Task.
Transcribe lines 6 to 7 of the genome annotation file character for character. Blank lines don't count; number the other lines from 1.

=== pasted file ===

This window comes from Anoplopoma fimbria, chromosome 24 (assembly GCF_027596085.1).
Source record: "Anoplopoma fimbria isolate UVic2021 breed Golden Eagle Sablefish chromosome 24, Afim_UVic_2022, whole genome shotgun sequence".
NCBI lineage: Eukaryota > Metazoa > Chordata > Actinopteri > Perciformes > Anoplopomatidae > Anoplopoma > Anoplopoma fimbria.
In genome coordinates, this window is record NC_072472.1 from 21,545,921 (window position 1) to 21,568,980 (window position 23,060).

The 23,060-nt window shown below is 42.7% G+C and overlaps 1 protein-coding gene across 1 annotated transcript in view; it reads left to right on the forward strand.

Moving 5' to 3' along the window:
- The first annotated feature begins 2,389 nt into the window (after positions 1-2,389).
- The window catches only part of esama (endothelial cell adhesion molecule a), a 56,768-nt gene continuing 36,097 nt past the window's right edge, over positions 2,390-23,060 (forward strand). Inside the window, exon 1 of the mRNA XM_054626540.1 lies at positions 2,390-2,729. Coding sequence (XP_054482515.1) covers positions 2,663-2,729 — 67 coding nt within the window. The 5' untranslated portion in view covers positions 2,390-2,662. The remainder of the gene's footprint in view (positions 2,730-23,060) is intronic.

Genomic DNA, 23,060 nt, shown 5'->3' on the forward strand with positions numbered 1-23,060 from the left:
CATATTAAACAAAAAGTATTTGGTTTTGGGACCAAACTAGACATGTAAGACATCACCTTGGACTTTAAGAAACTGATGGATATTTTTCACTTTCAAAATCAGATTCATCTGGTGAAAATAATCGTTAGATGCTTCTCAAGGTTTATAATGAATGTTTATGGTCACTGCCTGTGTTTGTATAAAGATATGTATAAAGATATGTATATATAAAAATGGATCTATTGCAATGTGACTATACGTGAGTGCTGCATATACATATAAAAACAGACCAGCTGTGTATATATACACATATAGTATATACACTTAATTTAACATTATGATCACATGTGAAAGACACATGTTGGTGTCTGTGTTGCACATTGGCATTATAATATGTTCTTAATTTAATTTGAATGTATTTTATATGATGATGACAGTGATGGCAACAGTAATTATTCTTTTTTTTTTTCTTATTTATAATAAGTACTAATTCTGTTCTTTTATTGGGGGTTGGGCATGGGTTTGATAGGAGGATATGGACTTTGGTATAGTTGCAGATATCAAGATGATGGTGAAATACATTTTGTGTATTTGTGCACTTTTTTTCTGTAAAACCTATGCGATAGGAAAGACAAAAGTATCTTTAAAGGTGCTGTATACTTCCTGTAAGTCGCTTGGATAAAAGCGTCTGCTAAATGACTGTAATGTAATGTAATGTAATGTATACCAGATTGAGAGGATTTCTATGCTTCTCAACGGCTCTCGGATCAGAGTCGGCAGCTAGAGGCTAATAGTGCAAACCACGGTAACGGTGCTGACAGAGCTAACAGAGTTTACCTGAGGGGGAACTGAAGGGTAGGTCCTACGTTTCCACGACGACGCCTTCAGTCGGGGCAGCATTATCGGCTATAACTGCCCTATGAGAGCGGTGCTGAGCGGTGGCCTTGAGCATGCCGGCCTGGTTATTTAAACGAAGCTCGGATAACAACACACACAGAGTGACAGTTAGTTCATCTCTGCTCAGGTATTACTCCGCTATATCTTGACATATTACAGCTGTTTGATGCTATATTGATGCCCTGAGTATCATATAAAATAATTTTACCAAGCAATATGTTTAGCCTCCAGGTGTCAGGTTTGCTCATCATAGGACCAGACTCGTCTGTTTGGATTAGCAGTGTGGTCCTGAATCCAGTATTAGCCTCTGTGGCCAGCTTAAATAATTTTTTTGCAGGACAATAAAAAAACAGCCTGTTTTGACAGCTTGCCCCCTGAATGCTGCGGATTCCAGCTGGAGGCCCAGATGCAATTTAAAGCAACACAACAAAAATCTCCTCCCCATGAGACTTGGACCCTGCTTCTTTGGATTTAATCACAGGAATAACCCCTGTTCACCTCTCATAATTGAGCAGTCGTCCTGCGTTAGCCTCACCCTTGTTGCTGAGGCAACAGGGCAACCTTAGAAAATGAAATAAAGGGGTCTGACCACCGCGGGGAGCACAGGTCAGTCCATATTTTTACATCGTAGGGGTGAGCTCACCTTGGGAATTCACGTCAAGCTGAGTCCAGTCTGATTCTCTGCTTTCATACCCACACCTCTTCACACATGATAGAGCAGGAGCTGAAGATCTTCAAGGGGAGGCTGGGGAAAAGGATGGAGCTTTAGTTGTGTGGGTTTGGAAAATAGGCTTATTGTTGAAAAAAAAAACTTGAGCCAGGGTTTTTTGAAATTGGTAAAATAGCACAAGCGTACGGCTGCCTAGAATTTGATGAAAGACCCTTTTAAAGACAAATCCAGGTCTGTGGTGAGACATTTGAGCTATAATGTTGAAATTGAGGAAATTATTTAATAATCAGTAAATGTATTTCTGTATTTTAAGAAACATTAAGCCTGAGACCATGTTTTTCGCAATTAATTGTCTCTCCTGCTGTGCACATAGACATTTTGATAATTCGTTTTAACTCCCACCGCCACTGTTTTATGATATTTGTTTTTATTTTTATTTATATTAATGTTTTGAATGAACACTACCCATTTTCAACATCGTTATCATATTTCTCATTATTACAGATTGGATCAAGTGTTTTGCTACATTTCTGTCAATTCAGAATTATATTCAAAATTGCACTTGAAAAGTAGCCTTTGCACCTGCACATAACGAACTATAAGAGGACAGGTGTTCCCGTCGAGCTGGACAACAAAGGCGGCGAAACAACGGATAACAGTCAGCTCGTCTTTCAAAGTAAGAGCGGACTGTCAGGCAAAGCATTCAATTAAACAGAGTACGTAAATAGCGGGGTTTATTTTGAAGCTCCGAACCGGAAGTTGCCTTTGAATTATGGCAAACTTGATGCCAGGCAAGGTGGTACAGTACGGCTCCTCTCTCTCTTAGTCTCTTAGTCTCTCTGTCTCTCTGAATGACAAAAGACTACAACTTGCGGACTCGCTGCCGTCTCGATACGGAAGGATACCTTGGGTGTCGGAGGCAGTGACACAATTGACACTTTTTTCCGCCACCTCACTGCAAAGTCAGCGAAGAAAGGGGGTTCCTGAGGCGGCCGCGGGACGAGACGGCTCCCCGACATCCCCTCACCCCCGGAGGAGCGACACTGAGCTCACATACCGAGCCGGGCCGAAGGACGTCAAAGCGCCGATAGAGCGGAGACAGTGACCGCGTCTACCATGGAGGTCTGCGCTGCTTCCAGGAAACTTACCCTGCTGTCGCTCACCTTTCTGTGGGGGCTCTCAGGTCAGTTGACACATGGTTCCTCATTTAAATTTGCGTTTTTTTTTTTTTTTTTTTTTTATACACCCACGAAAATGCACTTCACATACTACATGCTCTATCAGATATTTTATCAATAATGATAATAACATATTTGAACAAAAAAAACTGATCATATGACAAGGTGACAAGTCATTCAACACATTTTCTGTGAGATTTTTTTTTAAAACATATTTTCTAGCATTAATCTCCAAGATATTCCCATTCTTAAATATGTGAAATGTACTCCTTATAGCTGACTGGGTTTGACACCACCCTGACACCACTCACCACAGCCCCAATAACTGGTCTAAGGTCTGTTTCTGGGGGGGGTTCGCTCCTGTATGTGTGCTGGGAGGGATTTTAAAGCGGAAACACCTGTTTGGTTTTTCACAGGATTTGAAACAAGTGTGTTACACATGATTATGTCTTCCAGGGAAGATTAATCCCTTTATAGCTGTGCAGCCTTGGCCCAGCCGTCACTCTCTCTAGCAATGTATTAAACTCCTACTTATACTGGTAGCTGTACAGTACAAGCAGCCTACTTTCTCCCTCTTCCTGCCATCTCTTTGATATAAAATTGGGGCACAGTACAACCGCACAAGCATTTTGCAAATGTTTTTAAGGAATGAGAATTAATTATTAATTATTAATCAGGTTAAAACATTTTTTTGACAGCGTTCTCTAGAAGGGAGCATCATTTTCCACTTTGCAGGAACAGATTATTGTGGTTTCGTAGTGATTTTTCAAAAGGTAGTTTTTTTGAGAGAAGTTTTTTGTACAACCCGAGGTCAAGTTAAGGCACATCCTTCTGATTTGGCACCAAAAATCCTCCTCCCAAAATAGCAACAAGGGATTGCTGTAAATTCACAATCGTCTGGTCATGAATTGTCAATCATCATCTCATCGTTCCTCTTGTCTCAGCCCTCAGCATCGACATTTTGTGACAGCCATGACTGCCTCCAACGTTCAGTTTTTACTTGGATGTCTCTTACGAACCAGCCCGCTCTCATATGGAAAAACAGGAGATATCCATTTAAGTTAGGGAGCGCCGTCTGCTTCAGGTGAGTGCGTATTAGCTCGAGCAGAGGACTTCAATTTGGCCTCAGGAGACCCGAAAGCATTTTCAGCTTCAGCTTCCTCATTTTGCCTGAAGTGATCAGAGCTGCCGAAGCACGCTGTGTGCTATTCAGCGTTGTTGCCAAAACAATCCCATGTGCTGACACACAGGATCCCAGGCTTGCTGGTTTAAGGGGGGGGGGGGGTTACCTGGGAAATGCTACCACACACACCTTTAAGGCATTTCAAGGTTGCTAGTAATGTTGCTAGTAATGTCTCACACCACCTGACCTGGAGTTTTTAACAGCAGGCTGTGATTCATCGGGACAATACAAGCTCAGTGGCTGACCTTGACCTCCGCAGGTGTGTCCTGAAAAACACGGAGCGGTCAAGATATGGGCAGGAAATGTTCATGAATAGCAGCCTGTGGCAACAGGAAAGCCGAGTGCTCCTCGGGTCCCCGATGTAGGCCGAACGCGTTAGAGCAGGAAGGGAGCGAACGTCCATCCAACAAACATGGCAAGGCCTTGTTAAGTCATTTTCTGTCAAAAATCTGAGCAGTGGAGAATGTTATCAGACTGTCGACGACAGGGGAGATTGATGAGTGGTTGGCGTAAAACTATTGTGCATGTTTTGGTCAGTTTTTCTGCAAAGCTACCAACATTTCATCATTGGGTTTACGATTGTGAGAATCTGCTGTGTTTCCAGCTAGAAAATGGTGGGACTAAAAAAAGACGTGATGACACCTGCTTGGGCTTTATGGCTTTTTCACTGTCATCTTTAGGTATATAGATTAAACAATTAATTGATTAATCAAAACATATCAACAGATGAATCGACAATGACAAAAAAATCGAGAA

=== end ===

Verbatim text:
Moving 5' to 3' along the window:
- The first annotated feature begins 2,389 nt into the window (after positions 1-2,389).